22 December 2014

MPs reopen inquiry into abolition of cheques

14 April 2011  |  8805 views  |  13 cheque

The UK's Treasury select committee is reopening its probe into plans to abolish cheques by 2018, claiming it has been "inundated with letters" from the public opposed to the move.

After several years of declining popularity, in December 2009 members of the Payments Council voted to set a provisional target of 2018 for the abolition of cheques, with a review scheduled for 2016.

However, the decision provoked widespread concern, with consumer groups, small businesses and charitable organisations all speaking out, prompting the Treasury Committee to launch an inquiry last February.

The Committee declared itself "unconvinced" by the Payment Council's assertion that cheques are in "terminal decline" and associated claims about the cost benefits of ditching the 350 year old payment method.

Treasury Committee Chairman, Andrew Tyrie MP, now says: "The Payments Council had seemingly forgotten about the millions of people who remain less at ease with the latest technology. Since our last inquiry we have been inundated by letters from the public telling us that they rely on cheques. Many charities, small business and vulnerable people - including pensioners - depend on cheques. Their needs must be considered."

The MPs are now calling for evidence on:

  • trends over time in the use of cheques as a payment mechanism, including estimates of likely usage over the next five to ten years
  • the advantages and disadvantages of abolition, including the impact on particular groups in society
  • analysis of the likely costs and benefits of the abolition of cheques
  • progress in the development of suitable alternative payment mechanisms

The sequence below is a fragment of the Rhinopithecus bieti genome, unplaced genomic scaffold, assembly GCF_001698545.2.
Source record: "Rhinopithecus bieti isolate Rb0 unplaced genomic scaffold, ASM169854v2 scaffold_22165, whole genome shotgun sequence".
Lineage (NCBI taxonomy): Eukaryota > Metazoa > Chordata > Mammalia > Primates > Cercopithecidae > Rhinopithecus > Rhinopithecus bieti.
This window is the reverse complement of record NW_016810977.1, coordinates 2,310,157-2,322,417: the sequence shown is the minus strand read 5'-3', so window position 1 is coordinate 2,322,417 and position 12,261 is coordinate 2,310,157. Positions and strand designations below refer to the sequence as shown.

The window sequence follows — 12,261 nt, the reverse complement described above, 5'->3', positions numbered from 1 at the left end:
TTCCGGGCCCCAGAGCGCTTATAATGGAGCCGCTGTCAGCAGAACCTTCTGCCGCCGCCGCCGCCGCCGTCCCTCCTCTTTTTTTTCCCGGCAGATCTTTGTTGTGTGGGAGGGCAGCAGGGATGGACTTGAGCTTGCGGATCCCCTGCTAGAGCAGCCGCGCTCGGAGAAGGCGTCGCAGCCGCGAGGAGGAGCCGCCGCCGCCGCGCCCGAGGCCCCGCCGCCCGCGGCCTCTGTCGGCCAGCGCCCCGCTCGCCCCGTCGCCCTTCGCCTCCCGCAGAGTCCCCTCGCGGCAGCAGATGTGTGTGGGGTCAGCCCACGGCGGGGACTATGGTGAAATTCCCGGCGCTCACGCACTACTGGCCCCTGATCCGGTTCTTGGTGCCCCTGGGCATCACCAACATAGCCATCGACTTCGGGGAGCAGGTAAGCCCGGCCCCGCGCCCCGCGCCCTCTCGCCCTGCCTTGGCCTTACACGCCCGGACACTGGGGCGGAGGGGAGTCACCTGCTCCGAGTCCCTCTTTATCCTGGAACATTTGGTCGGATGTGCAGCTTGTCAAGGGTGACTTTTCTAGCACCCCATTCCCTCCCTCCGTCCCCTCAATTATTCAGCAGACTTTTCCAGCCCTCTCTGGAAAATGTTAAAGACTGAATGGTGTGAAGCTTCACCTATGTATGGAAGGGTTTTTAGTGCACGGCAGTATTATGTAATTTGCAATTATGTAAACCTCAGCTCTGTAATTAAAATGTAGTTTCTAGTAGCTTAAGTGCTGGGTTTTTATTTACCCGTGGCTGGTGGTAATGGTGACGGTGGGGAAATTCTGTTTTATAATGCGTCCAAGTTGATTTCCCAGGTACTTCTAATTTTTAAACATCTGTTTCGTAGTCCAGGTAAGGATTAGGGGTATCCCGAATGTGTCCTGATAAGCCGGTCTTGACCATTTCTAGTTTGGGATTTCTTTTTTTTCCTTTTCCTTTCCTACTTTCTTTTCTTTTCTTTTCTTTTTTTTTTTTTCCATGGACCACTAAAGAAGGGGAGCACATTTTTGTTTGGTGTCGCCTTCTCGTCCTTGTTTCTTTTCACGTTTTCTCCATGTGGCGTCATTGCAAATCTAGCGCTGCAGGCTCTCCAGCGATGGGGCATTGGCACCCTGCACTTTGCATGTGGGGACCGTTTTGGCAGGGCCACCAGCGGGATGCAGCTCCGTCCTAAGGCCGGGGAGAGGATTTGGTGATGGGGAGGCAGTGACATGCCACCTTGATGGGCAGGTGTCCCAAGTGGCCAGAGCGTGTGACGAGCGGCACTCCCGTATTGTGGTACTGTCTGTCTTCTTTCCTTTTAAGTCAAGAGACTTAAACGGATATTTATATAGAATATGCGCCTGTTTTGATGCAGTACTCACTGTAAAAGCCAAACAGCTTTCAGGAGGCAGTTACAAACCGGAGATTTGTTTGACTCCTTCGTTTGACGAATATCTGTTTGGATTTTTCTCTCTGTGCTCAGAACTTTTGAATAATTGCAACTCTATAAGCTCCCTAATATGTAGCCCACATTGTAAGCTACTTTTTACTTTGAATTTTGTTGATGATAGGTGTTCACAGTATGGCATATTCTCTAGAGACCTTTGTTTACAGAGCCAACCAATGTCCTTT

• the decision to close the Cheque Guarantee Scheme and the implications for cheque usage

In addition, the Committee is taking aim at the Payments Council itself, asking for submissions on whether the body is sufficiently accountable for the way its decisions impact on consumers, how well it is delivering on its core objectives, and how its work fits with industry efforts to reduce fraud.

Written evidence should be sent to the committee by 6 May.

Payments Council chairman Richard North responded by claiming to "welcome" the chance to update on the plans, adding: "We remain committed to being fully transparent and to keep consulting with those who still rely on cheques: and this inquiry enables us to reassure consumers and businesses that cheques will not disappear unless we deliver on our commitments to make sure that acceptable alternatives are in place and available."

The Council has been working to develop an alternative, revealing in December that it is teaming with banks to develop an alternative paper-based payment method as part of a commitment not to leave customer "high and dry".

Comments: (13)

Brett King - Moven - New York | 14 April, 2011, 21:45

Oh please, can we move on already...

Why don't we start a campaign to save the Telex machine while we're at it!